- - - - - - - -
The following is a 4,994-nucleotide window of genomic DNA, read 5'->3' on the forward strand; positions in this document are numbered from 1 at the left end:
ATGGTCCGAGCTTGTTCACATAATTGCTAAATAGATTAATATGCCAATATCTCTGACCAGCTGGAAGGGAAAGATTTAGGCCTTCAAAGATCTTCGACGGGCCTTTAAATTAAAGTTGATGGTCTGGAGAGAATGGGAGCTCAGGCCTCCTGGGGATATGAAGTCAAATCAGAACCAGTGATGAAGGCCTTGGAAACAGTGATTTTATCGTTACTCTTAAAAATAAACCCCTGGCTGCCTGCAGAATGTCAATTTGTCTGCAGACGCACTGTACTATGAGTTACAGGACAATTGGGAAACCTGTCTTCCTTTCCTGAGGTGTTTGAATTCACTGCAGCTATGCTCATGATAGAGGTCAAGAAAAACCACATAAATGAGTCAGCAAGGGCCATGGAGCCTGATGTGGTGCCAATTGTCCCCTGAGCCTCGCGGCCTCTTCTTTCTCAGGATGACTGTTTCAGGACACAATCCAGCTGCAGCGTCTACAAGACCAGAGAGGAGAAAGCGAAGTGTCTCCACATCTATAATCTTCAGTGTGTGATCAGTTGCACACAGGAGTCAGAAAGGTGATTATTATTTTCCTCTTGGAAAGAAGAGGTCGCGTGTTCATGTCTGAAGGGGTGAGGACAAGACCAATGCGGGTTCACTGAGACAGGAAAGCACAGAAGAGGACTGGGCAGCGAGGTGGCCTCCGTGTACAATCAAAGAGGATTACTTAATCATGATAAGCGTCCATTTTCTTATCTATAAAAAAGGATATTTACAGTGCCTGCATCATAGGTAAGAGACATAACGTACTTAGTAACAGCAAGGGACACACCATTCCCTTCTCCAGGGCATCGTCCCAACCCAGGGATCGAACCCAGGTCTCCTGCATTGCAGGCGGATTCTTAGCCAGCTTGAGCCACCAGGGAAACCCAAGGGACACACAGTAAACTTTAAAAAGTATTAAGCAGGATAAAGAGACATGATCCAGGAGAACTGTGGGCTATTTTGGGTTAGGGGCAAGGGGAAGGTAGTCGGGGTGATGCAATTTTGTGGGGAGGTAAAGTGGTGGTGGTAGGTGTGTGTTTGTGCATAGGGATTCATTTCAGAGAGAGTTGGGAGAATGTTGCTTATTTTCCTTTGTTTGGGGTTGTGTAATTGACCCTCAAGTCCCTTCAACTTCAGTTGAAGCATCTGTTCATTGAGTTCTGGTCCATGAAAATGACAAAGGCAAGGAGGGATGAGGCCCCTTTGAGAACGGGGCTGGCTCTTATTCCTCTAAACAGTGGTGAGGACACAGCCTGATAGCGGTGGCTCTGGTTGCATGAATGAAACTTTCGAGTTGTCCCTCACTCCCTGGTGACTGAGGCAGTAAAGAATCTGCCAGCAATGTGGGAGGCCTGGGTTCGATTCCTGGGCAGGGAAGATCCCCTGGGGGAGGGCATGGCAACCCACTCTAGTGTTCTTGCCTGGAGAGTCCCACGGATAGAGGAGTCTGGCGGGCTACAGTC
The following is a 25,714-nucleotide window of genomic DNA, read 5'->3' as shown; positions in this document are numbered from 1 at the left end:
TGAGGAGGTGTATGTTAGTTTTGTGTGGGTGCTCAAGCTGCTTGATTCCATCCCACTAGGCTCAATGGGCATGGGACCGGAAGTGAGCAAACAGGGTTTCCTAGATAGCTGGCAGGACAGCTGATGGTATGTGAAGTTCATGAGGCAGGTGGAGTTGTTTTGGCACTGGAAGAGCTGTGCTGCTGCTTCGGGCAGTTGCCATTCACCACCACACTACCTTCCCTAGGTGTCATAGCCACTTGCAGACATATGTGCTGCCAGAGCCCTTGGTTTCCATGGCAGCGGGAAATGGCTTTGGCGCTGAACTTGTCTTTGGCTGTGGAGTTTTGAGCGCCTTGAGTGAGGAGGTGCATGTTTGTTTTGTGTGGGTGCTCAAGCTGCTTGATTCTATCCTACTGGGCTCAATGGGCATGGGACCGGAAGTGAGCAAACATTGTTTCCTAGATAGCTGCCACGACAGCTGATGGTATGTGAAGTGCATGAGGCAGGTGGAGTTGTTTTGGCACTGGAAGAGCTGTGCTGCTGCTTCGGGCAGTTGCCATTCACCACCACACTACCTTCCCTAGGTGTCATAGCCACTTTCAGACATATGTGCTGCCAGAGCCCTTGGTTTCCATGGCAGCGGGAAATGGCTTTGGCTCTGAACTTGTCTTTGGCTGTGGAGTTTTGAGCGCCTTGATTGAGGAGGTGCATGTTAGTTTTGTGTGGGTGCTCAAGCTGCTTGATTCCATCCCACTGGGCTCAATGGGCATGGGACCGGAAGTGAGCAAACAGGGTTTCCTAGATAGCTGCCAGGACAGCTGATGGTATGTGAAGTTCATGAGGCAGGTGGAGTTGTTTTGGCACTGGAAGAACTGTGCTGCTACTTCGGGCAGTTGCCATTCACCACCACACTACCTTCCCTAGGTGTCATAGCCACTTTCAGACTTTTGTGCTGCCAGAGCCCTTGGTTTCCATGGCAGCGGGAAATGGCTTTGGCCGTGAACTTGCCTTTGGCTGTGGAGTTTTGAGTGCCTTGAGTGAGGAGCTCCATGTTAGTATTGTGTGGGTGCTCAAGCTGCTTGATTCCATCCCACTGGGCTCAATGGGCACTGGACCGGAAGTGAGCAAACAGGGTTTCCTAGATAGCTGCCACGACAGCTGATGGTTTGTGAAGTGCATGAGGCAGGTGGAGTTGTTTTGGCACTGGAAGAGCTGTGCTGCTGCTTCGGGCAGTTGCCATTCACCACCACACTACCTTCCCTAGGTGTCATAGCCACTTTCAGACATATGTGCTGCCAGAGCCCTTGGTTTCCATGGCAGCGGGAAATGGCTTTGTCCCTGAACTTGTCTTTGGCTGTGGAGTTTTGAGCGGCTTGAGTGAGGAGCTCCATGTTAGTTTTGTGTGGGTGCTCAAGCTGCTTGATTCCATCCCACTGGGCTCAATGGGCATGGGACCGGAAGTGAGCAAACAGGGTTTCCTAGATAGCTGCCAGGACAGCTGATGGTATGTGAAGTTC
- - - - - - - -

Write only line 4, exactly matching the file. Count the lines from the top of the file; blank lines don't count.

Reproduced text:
TGAGGAGGTGTATGTTAGTTTTGTGTGGGTGCTCAAGCTGCTTGATTCCATCCCACTAGGCTCAATGGGCATGGGACCGGAAGTGAGCAAACAGGGTTTCCTAGATAGCTGGCAGGACAGCTGATGGTATGTGAAGTTCATGAGGCAGGTGGAGTTGTTTTGGCACTGGAAGAGCTGTGCTGCTGCTTCGGGCAGTTGCCATTCACCACCACACTACCTTCCCTAGGTGTCATAGCCACTTGCAGACATATGTGCTGCCAGAGCCCTTGGTTTCCATGGCAGCGGGAAATGGCTTTGGCGCTGAACTTGTCTTTGGCTGTGGAGTTTTGAGCGCCTTGAGTGAGGAGGTGCATGTTTGTTTTGTGTGGGTGCTCAAGCTGCTTGATTCTATCCTACTGGGCTCAATGGGCATGGGACCGGAAGTGAGCAAACATTGTTTCCTAGATAGCTGCCACGACAGCTGATGGTATGTGAAGTGCATGAGGCAGGTGGAGTTGTTTTGGCACTGGAAGAGCTGTGCTGCTGCTTCGGGCAGTTGCCATTCACCACCACACTACCTTCCCTAGGTGTCATAGCCACTTTCAGACATATGTGCTGCCAGAGCCCTTGGTTTCCATGGCAGCGGGAAATGGCTTTGGCTCTGAACTTGTCTTTGGCTGTGGAGTTTTGAGCGCCTTGATTGAGGAGGTGCATGTTAGTTTTGTGTGGGTGCTCAAGCTGCTTGATTCCATCCCACTGGGCTCAATGGGCATGGGACCGGAAGTGAGCAAACAGGGTTTCCTAGATAGCTGCCAGGACAGCTGATGGTATGTGAAGTTCATGAGGCAGGTGGAGTTGTTTTGGCACTGGAAGAACTGTGCTGCTACTTCGGGCAGTTGCCATTCACCACCACACTACCTTCCCTAGGTGTCATAGCCACTTTCAGACTTTTGTGCTGCCAGAGCCCTTGGTTTCCATGGCAGCGGGAAATGGCTTTGGCCGTGAACTTGCCTTTGGCTGTGGAGTTTTGAGTGCCTTGAGTGAGGAGCTCCATGTTAGTATTGTGTGGGTGCTCAAGCTGCTTGATTCCATCCCACTGGGCTCAATGGGCACTGGACCGGAAGTGAGCAAACAGGGTTTCCTAGATAGCTGCCACGACAGCTGATGGTTTGTGAAGTGCATGAGGCAGGTGGAGTTGTTTTGGCACTGGAAGAGCTGTGCTGCTGCTTCGGGCAGTTGCCATTCACCACCACACTACCTTCCCTAGGTGTCATAGCCACTTTCAGACATATGTGCTGCCAGAGCCCTTGGTTTCCATGGCAGCGGGAAATGGCTTTGTCCCTGAACTTGTCTTTGGCTGTGGAGTTTTGAGCGGCTTGAGTGAGGAGCTCCATGTTAGTTTTGTGTGGGTGCTCAAGCTGCTTGATTCCATCCCACTGGGCTCAATGGGCATGGGACCGGAAGTGAGCAAACAGGGTTTCCTAGATAGCTGCCAGGACAGCTGATGGTATGTGAAGTTC